The progress of microfinance in serving microenterprises in Indonesia remains low. Although the activity is backed up by some banks such as BRI (people’s bank) and BPR (rural bank), there is still a huge gap between demand and supply. Based on data of Gema PKM (The Indonesian Movement for Microfinance Development), not more than 10 millions of 41.8 millions microenterprises have been served by microfinance. It means less than 25% of the total microenterprises in Indonesia.
In the global level, microfinance is now accepted as a strategic tool for poverty alleviation. It is not very surprising when the United Nations has named this year as International Year of Microcredit (microfinance). Actually, this event is related with the Millenium Development Goals, which has an ambitious target for reducing half of the poverty rate until 2015.
As it has been accepted in Microcredit Summit 1997 in Washington, there are 4 principles for running microfinance institution. These principles are reaching the poorest, reaching and empowering women, building financially sustainable institution, and ensuring measurable impact. With all of our respect to BRI and BPR for their concern to people’s economy, unfortunately they have not been able to reach most of the targeted poor.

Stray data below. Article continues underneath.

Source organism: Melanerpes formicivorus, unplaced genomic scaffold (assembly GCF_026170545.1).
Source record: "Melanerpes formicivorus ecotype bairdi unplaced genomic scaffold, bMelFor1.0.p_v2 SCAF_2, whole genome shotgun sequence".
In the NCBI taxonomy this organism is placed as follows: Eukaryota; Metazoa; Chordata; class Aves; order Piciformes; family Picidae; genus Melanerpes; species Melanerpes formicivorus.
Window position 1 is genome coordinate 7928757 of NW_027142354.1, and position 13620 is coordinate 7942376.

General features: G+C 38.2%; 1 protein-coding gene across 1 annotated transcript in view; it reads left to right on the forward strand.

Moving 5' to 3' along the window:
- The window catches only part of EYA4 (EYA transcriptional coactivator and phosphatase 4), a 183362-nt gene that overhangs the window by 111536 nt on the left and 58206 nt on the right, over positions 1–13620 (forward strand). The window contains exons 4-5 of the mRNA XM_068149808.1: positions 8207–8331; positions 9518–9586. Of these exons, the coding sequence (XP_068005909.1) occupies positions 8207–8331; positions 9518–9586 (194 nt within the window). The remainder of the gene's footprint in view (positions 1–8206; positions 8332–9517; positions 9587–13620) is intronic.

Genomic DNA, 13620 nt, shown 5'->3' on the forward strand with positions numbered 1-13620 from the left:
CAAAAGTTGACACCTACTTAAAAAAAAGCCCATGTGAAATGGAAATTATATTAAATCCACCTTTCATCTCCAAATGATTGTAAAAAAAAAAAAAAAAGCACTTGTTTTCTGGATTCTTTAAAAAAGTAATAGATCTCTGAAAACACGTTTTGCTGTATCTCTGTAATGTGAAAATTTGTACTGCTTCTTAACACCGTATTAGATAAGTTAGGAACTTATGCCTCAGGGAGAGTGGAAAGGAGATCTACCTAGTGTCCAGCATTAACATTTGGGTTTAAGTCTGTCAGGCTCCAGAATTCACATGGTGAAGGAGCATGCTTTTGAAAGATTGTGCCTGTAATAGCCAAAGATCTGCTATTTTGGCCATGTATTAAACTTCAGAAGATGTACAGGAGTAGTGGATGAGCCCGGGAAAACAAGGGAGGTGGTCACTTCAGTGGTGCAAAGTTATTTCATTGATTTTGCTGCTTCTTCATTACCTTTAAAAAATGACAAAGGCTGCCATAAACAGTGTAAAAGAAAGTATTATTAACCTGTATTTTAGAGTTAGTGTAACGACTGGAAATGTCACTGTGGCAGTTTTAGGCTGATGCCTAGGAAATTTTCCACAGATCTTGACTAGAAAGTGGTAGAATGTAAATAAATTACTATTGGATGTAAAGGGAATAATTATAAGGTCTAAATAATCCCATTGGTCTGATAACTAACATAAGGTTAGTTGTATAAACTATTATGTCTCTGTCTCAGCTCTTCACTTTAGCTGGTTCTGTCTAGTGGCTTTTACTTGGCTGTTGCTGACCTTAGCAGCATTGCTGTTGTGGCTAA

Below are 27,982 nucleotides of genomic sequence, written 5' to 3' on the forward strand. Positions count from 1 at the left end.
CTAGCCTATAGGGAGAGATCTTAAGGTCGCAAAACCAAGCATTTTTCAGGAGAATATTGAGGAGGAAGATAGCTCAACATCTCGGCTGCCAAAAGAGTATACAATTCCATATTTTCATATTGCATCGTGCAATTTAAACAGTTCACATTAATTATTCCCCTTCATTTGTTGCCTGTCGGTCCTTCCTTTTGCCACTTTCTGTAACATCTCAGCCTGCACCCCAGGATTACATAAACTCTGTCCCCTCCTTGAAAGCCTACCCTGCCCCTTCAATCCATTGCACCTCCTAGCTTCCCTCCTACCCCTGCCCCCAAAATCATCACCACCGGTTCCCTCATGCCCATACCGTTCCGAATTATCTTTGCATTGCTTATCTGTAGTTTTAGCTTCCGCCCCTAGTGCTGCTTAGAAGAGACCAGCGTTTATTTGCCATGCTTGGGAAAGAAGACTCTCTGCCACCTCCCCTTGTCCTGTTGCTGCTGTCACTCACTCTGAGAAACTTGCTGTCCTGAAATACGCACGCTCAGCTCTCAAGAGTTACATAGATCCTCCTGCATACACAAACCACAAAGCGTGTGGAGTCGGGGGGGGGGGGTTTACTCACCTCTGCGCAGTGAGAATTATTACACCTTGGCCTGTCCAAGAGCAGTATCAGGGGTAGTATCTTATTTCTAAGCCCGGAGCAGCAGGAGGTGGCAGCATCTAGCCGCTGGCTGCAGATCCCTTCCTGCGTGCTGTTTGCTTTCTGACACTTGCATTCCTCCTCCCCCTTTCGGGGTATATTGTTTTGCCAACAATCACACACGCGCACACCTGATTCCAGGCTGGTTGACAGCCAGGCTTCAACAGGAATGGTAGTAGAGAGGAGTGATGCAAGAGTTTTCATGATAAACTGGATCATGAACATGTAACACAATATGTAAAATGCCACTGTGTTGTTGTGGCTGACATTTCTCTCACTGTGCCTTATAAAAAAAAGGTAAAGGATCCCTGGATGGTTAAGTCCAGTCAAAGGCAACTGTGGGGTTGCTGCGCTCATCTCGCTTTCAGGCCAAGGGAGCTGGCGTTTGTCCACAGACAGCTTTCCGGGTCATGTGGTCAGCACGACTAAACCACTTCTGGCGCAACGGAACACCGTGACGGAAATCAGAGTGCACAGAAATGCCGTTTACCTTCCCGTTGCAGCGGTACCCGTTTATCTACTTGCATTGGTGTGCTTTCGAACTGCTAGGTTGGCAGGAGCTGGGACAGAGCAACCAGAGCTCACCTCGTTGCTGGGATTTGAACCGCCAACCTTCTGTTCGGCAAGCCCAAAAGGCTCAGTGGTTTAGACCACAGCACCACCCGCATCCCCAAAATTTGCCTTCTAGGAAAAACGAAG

This article focuses to microfinance institutions (MFIs) run by NGOs who serve the poor. Indonesia is very different with other country such as Bangladesh. Over 75% poor families in Bangladesh are served by microfinance institutions. The main players of microfinance services in Bangladesh are NGOs.
Actually in Indonesia there are thousands of NGOs, which play in microfinance, they have potential contributions to serve the poor even more. However, their performances so far are far from what is expected. There are some major constraints which add to this situation.
Unclear Government Policies
In Indonesia, there is still no clear policy regarding microfinance issue. Most practitioners are uncertain where microfinance is positioned in national financial system. There is no clear direction, which can be used among the stakeholders to develop microfinance. The development of microfinance so far is influenced and shaped by different or often competing or even conflicting policies in other areas. These comprise of poverty alleviation, subsidized credit, and financial sector development.